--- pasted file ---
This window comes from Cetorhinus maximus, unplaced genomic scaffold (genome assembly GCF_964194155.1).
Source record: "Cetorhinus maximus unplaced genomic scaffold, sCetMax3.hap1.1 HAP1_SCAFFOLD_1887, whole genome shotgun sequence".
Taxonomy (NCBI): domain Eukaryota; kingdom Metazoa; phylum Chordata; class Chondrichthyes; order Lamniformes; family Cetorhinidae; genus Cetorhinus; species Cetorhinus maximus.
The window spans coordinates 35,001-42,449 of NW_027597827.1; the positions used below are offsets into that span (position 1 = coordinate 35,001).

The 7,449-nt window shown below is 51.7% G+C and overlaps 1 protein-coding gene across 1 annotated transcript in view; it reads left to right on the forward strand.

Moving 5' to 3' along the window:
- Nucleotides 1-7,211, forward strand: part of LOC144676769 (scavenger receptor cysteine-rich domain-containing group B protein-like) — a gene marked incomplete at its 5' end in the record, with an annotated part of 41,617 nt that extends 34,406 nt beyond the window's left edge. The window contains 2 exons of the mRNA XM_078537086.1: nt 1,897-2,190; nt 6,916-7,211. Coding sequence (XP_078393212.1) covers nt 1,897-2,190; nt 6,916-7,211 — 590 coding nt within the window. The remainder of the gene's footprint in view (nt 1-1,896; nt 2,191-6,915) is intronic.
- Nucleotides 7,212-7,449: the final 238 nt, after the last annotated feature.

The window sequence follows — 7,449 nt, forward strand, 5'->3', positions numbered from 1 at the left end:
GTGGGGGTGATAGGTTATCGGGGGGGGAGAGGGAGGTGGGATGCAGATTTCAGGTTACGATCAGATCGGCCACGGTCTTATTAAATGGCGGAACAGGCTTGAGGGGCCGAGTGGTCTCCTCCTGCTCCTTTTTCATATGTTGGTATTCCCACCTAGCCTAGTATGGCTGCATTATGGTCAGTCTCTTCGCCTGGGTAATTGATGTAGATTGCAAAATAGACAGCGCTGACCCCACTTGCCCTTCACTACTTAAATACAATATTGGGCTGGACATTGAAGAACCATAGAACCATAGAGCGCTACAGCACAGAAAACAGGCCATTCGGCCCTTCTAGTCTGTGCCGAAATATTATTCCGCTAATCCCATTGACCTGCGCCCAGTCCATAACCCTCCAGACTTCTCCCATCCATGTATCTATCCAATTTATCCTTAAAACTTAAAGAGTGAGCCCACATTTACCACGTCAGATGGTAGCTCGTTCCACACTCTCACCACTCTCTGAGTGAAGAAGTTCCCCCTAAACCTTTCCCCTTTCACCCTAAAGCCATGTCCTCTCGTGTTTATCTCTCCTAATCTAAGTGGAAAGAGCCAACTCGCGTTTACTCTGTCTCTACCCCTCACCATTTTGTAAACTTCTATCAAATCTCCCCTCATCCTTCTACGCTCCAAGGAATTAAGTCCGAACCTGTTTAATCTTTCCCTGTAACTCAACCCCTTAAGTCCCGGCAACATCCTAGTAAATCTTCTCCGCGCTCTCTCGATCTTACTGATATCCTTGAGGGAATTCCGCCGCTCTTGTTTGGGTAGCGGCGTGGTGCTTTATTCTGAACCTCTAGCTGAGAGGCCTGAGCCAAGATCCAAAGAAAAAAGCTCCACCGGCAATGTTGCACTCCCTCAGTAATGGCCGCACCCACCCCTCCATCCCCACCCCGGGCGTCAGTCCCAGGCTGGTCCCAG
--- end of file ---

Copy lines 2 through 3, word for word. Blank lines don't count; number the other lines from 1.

Source record: "Cetorhinus maximus unplaced genomic scaffold, sCetMax3.hap1.1 HAP1_SCAFFOLD_1887, whole genome shotgun sequence".
Taxonomy (NCBI): domain Eukaryota; kingdom Metazoa; phylum Chordata; class Chondrichthyes; order Lamniformes; family Cetorhinidae; genus Cetorhinus; species Cetorhinus maximus.